By some estimates, adults who live alone have an 80 percent higher chance of having depression than those who live with other people. Add illness to the equation, meaning people living alone and dealing with chronic or temporary illness, and you have an even greater chance of depression. One of the best ways to reduce the risk of depression is by remaining physically and socially active.
Loneliness can be a strong contributor to depression. One study found that one in every four women living alone had purchased antidepressants versus only one in 10 women not living alone. A study of college students also found a strong association between loneliness and depression.
Keeping relationships active when living alone, especially if dealing with decreased mobility associated with illness, can be challenging.
An eight year study of loneliness in chronically ill patients examined 120 adults every two years, measuring the participants’ feelings of loneliness, severity of their illnesses, how they dealt with their health, and the impact of their actions on their health. The study, not surprisingly, found a strong correlations between loneliness and chronic illness–the chronically ill are much more likely to experience loneliness than non-chronically ill adults.
One factor studied was self-blame. The study found that older adults who tended to blame themselves for their chronic illnesses fared more poorly in their overall health. In addition to increasing negative feelings, self-blame was also found to suppress immune system functionality, leading to a downward spiral in mental and physical health.
Weight gain and diet can also contribute to loneliness, isolation, and depression. Eating healthy and shedding excess weight can improve self-esteem and reduce the risk of more serious depression. Researchers have found that people who live alone tend to eat a less diverse diet, but also eat fewer fresh fruits and vegetables. Diets high in the nutrients and antioxidants found in fresh produce have been found to improve moods.
When dealing with reduced mobility, it can be helpful to access resources designed for people living alone. Senior centers, support groups, mental health agencies, and other organizations often have programs designed to help people living alone, with or without illness, to remain socially active. Many include transportation. Online resources can help too. Connecting with friends and family on social networks, keeping in touch with video calling services like FaceTime and Skype can help people stay connected. Online support groups and user forums can also provide access to people and information.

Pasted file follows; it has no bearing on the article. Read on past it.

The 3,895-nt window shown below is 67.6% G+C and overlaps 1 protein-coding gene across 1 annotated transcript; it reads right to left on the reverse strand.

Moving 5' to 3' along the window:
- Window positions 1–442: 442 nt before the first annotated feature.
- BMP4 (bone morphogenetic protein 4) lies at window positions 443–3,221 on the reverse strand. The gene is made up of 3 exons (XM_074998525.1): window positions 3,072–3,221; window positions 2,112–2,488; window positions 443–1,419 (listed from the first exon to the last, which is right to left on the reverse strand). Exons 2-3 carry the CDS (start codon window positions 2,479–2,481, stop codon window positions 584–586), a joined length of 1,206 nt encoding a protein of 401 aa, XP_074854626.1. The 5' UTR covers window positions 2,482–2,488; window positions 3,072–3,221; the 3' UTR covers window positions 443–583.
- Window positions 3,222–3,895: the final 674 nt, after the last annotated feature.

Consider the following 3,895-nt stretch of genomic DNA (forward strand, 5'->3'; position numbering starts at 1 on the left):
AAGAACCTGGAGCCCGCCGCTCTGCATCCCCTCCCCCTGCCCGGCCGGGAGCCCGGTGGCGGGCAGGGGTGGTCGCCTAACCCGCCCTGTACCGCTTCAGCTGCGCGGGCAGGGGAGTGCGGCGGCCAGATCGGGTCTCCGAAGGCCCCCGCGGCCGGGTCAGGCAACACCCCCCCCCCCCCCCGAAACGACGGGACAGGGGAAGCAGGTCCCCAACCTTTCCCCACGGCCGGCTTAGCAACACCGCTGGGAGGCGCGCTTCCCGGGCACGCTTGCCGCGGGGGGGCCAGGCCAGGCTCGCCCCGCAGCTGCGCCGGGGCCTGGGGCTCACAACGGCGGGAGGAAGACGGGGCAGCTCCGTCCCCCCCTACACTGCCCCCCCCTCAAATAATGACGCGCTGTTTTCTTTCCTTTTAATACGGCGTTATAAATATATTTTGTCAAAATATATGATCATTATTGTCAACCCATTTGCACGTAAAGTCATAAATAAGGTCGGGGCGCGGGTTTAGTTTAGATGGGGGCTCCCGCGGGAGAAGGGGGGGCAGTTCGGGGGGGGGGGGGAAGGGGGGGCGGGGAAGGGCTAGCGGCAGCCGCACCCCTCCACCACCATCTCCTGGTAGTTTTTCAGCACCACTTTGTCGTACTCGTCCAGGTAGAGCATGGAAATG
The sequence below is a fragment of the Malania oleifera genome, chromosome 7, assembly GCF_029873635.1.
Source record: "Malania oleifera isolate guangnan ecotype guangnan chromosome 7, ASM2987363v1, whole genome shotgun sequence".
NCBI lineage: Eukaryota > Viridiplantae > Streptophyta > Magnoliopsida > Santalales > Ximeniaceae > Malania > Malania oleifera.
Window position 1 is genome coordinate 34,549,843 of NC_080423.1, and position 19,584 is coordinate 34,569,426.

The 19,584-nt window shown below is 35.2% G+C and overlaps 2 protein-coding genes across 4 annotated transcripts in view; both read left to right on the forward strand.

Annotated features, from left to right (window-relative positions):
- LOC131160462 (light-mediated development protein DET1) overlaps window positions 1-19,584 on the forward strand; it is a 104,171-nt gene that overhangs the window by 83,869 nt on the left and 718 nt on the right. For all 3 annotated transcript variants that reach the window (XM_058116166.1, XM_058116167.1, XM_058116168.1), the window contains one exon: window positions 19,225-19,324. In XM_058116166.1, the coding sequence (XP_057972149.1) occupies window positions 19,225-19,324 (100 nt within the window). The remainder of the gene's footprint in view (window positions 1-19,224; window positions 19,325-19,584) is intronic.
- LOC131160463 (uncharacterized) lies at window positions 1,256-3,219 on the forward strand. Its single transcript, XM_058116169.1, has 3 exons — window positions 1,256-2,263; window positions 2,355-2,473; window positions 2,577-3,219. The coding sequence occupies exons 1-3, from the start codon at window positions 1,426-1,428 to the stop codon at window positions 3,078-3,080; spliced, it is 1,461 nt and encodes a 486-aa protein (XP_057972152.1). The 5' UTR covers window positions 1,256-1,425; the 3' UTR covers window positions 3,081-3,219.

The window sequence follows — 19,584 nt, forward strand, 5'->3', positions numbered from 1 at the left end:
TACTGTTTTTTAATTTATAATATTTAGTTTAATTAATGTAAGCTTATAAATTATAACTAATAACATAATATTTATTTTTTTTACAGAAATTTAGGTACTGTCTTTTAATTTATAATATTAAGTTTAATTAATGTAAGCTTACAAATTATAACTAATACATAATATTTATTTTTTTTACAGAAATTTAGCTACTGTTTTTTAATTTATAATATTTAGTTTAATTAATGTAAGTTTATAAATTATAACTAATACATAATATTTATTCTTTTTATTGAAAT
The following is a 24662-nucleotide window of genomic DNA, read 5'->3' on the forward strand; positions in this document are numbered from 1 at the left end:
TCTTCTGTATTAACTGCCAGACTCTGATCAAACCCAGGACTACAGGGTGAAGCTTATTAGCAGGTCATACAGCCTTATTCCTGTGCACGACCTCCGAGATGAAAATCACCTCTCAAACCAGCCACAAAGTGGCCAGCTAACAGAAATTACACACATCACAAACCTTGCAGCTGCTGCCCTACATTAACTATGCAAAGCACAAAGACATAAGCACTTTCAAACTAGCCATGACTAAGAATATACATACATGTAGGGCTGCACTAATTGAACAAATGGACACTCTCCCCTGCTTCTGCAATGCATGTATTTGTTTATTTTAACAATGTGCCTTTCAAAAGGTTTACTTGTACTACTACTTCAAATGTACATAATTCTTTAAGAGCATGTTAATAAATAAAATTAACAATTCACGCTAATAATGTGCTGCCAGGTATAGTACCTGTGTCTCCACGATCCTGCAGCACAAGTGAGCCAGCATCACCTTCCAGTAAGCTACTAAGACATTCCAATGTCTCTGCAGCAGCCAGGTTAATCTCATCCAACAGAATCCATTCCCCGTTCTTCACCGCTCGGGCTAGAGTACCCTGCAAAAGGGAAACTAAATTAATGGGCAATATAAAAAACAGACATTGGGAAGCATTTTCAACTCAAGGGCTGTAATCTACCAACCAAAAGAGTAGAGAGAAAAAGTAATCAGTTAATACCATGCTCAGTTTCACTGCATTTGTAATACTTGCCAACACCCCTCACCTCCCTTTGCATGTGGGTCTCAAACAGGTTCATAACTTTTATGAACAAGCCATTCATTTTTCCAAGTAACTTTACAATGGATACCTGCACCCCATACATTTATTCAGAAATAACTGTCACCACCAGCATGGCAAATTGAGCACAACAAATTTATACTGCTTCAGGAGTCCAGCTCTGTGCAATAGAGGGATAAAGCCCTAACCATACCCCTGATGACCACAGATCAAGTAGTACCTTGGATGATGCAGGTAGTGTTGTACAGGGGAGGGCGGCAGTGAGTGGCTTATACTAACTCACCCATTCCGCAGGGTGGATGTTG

Exercise is another way to fight loneliness. Physical activity increases dopamine, the chemical in our brains that boost feelings of pleasure. Exercise also leads to feelings of accomplishment. Exercises can be challenging if dealing with illness or physical restrictions, but there are options. Walking, of course, is recommended. But if walking isn’t an option, chair exercises and stretching can be helpful. Water exercises can be extremely helpful for people dealing with physical impairments, as they enable a freedom of movement not always possible on land.
One of the hardest parts of living alone and staying healthy is taking the initiative to reach out and get active. While self-blame is proven to be damaging, so is self-pity. Many recommend reaching out to others in the form of volunteering, mentoring, or supporting people with similar conditions. This can also be done online and can be a great source of satisfaction and accomplishment.